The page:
The statement said DEDO did not participate in the discussion on allocating the funds but is “pleased” to receive the funding.
Delaware Public Advocate David Bonar, whose organization supported the DEDO funding, said his agency and others in the talks wanted to ensure that the merger funds went to a wide variety of recipients to advance the public interest.
Bonar said the DPA initially called for all of the additional merger funds to go to ratepayers in the form of lower electricity rates but finally agreed “in a spirit of compromise” to give some of the money to DEDO.
DPA, which represents consumers whenever PSC-regulated utilities seek changes in rates or the delivery of service, accepted that new natural gas infrastructure could have a beneficial effect for the state as a whole because it could help businesses with lower energy costs, Bonar said.
He rejected a proposal by Firestone to allocate $500,000 for the expansion of a network of electric vehicle charging stations – a proposal that was not supported by any of the other parties -- arguing that it would benefit very few people.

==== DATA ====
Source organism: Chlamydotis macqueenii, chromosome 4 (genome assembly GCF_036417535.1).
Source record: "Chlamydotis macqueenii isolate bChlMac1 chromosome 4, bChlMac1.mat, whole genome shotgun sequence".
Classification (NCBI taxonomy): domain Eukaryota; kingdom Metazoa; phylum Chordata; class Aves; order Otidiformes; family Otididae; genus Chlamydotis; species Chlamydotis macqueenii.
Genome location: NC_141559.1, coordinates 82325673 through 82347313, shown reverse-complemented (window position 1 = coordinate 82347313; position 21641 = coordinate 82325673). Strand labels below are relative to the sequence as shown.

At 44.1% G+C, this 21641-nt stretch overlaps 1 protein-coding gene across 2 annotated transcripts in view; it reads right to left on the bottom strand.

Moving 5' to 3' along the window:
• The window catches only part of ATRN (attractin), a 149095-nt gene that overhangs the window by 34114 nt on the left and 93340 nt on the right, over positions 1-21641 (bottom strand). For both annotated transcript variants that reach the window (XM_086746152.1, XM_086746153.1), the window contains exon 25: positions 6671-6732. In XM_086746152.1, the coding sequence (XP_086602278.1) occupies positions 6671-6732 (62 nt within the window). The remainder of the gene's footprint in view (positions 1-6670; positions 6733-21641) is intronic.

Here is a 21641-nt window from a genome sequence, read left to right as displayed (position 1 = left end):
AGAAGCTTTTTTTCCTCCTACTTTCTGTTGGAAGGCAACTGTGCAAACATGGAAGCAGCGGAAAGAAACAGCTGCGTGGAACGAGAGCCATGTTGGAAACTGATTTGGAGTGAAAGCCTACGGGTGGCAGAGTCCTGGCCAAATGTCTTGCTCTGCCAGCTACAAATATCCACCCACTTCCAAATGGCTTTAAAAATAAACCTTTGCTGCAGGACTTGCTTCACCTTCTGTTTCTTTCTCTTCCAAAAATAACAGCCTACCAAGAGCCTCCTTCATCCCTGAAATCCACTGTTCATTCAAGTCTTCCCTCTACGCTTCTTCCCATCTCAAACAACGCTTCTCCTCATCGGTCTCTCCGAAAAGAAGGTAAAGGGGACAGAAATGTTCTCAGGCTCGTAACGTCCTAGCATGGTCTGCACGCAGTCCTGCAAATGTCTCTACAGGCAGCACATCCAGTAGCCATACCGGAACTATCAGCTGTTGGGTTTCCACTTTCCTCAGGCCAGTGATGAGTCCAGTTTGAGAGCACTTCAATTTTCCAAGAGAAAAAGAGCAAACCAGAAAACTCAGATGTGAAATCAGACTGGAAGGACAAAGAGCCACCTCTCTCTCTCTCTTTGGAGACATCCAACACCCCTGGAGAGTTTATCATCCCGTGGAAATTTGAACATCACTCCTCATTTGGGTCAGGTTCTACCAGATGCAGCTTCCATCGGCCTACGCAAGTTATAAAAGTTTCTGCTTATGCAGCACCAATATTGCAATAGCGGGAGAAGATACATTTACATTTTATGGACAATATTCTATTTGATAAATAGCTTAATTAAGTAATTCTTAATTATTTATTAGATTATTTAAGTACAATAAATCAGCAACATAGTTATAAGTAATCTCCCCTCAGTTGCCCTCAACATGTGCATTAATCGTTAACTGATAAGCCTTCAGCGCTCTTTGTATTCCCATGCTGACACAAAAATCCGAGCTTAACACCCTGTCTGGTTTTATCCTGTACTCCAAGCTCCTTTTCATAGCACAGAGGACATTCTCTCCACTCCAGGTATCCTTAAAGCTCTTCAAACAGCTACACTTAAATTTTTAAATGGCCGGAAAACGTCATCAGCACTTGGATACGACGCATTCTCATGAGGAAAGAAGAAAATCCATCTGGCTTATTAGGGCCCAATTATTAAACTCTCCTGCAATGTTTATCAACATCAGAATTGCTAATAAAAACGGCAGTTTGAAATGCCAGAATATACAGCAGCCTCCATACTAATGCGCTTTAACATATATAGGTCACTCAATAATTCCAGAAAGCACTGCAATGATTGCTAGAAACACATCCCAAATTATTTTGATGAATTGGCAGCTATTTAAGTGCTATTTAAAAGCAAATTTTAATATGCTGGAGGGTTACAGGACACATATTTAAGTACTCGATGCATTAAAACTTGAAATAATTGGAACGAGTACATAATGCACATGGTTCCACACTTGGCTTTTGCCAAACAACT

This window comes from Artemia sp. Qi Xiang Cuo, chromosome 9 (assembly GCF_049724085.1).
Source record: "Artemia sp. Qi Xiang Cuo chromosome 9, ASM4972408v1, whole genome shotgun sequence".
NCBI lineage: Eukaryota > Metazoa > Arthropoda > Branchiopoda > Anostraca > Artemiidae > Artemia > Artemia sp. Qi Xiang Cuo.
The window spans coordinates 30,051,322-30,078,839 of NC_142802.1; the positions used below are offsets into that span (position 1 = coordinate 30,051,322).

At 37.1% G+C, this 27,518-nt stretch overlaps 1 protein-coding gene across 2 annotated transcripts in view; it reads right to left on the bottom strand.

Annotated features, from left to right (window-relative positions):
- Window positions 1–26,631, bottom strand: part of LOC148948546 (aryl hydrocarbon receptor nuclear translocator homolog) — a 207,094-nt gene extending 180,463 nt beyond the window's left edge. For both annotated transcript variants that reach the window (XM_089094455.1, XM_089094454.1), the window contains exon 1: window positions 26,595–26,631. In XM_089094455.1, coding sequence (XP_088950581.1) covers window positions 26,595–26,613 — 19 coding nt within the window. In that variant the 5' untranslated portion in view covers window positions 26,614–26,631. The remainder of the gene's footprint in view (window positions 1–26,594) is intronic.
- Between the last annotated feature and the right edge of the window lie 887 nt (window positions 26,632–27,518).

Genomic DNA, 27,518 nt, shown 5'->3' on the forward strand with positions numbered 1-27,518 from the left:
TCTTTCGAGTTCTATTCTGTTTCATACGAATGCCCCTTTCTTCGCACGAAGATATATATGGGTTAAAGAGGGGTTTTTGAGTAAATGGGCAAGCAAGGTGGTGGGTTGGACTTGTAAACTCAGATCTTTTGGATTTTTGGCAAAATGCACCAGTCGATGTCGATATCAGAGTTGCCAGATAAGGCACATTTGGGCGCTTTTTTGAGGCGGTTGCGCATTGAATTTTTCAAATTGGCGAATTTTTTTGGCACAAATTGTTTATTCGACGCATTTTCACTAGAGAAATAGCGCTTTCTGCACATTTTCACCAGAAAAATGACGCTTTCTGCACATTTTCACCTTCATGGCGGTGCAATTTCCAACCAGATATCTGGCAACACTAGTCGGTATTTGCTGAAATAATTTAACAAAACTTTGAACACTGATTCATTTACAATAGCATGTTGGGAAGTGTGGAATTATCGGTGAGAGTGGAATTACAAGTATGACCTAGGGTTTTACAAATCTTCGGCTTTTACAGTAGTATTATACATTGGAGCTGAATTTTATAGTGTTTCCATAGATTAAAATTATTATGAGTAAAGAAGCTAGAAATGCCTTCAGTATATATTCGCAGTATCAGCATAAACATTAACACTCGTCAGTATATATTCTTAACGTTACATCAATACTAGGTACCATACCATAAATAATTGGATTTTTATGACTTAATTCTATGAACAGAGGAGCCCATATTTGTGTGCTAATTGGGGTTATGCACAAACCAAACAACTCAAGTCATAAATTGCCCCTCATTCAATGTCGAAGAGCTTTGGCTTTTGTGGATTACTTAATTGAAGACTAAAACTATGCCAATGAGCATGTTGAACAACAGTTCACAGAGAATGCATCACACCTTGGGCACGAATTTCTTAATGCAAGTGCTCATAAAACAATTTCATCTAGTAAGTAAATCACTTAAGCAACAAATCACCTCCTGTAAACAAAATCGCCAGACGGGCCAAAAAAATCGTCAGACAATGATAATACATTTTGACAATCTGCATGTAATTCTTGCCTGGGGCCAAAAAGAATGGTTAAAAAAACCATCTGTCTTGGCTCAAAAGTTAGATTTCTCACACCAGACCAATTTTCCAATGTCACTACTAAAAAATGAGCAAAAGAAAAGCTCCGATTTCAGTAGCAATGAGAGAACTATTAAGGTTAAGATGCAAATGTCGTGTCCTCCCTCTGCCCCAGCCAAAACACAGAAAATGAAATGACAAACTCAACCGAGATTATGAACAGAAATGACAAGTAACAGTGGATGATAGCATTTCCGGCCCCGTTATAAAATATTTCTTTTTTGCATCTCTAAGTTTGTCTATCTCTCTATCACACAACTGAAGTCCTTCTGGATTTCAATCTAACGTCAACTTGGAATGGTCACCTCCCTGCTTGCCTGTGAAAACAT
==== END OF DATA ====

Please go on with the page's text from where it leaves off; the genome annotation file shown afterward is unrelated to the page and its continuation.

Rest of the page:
Not everyone got all they wanted from the allocation talks but the resulting compromise indicates the process succeeded, Bonar said. “If everybody comes away slightly disappointed, then it’s a good agreement.”
He defended the plan to develop natural gas infrastructure, saying that it currently exists only in some areas of New Castle County, but could benefit homes and businesses if a network of pipes was extended to the south of the state.
The DEDO funding will enable the design and implementation of the infrastructure to proceed over the next several years, he said.
DPA was persuaded to support giving some of the funds to parties other than ratepayers because ratepayers had already benefited from electric and natural gas credits, Bonar said.
“We felt that the ability to expand the rate base, and hopefully keep rates a little bit more stable, was the right thing to do,” he said.
Bonar dismissed as a “red herring” Firestone’s argument that the General Assembly might reduce DEDO’s funding by $6 million, saying that such a plan would be politically unpalatable to most lawmakers.
The DEDO funding was also supported in the talks by PSC staff; the state’s Department of Natural Resources and Environmental Control, and the Mid-Atlantic Renewable Energy Coalition (MAREC), a group of companies that promotes the use of renewable fuels.